LastZoo and Plumberman63 are a geocaching couple from New Brunswick, Canada. They designed their gadget cache, “Old McPlumberman Had A Farm” in October 2016 as part of a local gadget-cache-building challenge. After 25 finds the cache still has a 100% favorite-point ratio, and more than a few geocachers have expressed their deep displeasure about being able to award only one favorite point!
Geocaching HQ reached out to Plumberman63 and LastZoo for a description of their cache, which is generating rave reviews from all who visit. Read on to find out how this intricate and involved gadget cache works!
Darlings Island is a small, little known island in southern New Brunswick, on the East Coast of Canada, surrounded by a lake and a river. It is known for it’s hundred year old covered bridge, mild summers perfect for kayaking or fishing adventures, challenging winters with snow drifts and whiteouts, and the picturesque rolling hills and family farms. It is our goal to also make it known as a destination for gadget caches.
Our first gadget cache is a small handmade barn complete with a weather vane, hay loft, barn door and attached silo. It is perched on a post along our driveway. As you enter our driveway, the bright red barn on a post could seem like a birdfeeder or birdhouse to the passerby, but the geocacher in search of this cache will immediately recognize it as ground zero. The unsuspecting geocachers will assume that one must simply walk up, figure something out really quick, and voila, the hidden cache container will be revealed, but… not so fast!
While it seems rather simple at a quick glance, this geocache container took nearly 40 hours to build from scratch. While one of the elements was inspired by a WVTim geocache my wife (LastZoo) and I found while exploring in West Virginia this summer, the rest is a combination of different little tricks and components that make the cache fun and challenging all rolled into one.
As you approach the barn, you’ll easily see that tucked away underneath the barn is a padlock with a 4 digit code guarding access to the logbook compartment. Old McPlumberman had a code… E.I.E.I…uh-oh… Where is the code?
Each handmade component of the barn unlocks the next step to accessing the logbook compartment. The trick is to figure out which component does what, and which component one must start with. The barn is built sturdily so that it can be pulled and pushed and prodded without much danger or wrecking it, but thankfully solving each step does not require any force. Just patience. A barn-sized load of patience.
There are 4 codes for the padlock… and four steps to revealing the code. However, only the last step will provide the code to you, so that you won’t be tempted to give up at the third step. Once you’ve attempted the third step, you’ll know why we only revealed the code in the last step!
The first step is to examine the handmade weather vane closely. It is built with a long brass rode that reaches down into the hayloft and holds the hayloft door closed. Removing the weather vane is the beginning of the chain reaction you need in order to reveal the 4 digit code. In saying this, given that the weather vane is the first step, one would be correct in assuming that the second step has something to do with the hayloft.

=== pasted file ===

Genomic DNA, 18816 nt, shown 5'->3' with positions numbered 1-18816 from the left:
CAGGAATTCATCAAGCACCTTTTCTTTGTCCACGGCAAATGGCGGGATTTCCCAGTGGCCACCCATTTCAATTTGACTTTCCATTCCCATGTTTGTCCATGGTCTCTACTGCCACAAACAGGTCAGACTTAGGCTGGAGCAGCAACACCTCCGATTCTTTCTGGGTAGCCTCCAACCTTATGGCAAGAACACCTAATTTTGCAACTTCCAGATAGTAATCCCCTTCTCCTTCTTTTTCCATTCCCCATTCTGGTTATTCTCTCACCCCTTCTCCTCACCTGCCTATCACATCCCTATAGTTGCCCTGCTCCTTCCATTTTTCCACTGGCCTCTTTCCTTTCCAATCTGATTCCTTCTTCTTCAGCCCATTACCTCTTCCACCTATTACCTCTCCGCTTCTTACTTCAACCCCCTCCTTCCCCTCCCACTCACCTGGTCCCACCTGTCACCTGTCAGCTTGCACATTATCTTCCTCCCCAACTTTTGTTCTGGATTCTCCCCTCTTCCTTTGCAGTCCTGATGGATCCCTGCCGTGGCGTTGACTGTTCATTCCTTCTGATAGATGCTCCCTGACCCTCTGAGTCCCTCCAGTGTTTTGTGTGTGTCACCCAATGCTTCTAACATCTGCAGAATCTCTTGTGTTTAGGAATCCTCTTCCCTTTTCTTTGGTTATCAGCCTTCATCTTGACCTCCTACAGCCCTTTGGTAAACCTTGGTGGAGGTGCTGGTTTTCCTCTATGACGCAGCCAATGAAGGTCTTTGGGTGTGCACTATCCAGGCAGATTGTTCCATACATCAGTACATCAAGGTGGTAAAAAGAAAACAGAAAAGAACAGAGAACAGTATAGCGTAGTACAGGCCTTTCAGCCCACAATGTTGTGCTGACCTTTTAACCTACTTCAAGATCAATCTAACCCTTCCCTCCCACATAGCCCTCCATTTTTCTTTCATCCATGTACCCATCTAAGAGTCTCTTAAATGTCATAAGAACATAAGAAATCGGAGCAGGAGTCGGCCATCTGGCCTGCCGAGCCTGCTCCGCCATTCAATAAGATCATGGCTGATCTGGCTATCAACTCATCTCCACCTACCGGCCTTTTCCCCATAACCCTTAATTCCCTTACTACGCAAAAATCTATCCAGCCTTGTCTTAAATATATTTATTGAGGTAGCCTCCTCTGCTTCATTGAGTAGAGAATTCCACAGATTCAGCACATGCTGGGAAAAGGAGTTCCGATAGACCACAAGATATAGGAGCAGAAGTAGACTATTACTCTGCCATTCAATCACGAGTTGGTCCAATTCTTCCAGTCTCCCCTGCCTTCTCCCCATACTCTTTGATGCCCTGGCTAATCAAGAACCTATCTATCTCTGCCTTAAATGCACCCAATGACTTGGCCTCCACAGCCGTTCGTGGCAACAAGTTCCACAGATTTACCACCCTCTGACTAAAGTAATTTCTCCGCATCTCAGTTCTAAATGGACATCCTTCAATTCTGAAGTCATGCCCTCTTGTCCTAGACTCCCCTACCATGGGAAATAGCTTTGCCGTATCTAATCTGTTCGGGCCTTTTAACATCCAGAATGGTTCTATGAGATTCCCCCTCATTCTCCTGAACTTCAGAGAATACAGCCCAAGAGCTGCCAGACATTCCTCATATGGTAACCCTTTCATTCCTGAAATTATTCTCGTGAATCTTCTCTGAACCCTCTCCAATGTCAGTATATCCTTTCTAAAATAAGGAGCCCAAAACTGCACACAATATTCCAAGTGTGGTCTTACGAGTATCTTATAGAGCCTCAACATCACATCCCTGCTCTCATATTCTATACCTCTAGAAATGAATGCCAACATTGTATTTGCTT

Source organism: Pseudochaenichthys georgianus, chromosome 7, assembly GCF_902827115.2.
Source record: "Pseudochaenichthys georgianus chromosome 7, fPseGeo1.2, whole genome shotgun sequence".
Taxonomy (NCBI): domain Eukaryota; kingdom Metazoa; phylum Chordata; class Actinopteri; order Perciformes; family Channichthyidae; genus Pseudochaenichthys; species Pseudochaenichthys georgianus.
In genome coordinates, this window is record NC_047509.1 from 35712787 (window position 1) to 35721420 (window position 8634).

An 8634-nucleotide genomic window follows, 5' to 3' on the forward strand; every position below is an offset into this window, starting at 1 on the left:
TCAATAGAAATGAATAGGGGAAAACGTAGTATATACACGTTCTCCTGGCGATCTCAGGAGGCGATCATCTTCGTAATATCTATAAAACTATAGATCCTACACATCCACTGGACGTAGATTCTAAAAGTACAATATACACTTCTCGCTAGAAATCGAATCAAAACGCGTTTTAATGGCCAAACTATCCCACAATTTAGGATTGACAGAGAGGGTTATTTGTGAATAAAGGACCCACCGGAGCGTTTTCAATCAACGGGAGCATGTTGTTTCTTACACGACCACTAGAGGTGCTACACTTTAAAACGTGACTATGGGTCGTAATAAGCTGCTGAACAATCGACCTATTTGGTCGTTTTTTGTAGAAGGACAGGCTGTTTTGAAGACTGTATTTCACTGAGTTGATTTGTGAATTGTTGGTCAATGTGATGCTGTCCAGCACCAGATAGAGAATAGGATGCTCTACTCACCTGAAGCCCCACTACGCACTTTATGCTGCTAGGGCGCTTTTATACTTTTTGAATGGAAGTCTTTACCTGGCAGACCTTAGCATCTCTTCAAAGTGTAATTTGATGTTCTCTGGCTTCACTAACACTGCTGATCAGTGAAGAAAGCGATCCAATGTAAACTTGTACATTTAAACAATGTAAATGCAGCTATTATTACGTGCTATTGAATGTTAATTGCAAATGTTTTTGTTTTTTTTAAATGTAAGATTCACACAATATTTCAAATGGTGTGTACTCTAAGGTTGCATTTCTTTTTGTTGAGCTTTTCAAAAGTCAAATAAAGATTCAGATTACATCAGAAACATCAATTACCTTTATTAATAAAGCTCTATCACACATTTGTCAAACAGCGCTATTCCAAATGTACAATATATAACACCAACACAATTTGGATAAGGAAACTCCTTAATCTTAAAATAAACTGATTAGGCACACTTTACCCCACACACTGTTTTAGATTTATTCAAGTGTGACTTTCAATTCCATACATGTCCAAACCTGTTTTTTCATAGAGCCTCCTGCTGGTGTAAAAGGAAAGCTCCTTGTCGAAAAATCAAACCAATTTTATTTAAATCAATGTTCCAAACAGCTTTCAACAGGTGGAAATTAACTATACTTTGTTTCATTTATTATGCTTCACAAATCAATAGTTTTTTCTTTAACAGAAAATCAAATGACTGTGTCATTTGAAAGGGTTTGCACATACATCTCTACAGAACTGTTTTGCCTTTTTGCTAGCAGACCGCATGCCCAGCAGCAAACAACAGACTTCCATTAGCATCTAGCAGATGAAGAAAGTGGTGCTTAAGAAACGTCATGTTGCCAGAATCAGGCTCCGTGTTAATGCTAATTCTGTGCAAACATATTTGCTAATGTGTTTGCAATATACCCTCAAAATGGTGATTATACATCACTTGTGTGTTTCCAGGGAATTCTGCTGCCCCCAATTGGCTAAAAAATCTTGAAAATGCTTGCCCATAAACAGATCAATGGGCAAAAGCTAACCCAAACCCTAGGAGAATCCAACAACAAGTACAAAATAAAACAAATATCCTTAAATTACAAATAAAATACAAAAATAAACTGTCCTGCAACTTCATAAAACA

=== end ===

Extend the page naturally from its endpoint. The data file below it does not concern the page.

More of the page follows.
Once you’ve opened the hayloft door, you will notice several “bales of hay” stacked neatly in the hayloft. Oh, but wait…..! One bale is impaled with a steel rod. It is that very same steel rode that keeps the inside of the silo in place. You could stop there, and never find the logbook compartment, but since you’ve gone this far, why not unlock the silo by pulling on the hay bale?
Once you’ve unlocked the inside of the silo by moving the bale of hay, you will discover how devious Plumberman63 can be. This is the part that determines whether you’re standing in our driveway for ten minutes or an hour (or whether you want to throw eggs at our vehicles?). Hidden deep in the barn is another steel rod that guides the grooves carved into the inner cylinder of the silo. Lift the silo higher and higher by finding the right groove without making a wrong turn, and you will gain access to the final step required to reveal the 4 digit code. If it takes you over an hour, you can drop by our house for a break, and we’ll you a hug and some hot chocolate.
Since step 3 is the most difficult step, we decided to add a little fun to step 4 by including a popular kids game into the geocache. You’re welcome. The game instructions for our cache are on the game piece itself in French and English, the official languages in New Brunswick. This could take 3 minutes, or half an hour, depending on your observation skills.
The good news? You don’t have to repeat step 3 once you’re ready to put everything back together the way it was. Just insert the silo backwards, and then turn it the right way until it clicks back into place when the red arrows match up!
Our favorite memories from this geocache are the reactions from the geocachers who read the description on the geocaching page, but weren’t sure what to expect. If looks could kill, Plumberman63 would have died as each geocacher attempted step 3… We also really enjoy the cleverly worded log entries, like the one made by 4CeasonS, which beautifully describe the experience without giving away the secrets. All in all, we’re happy to provide some entertainment as our way to give back in a small way to the geocaching community for the years of adventures and discoveries we’ve enjoyed through geocaching.
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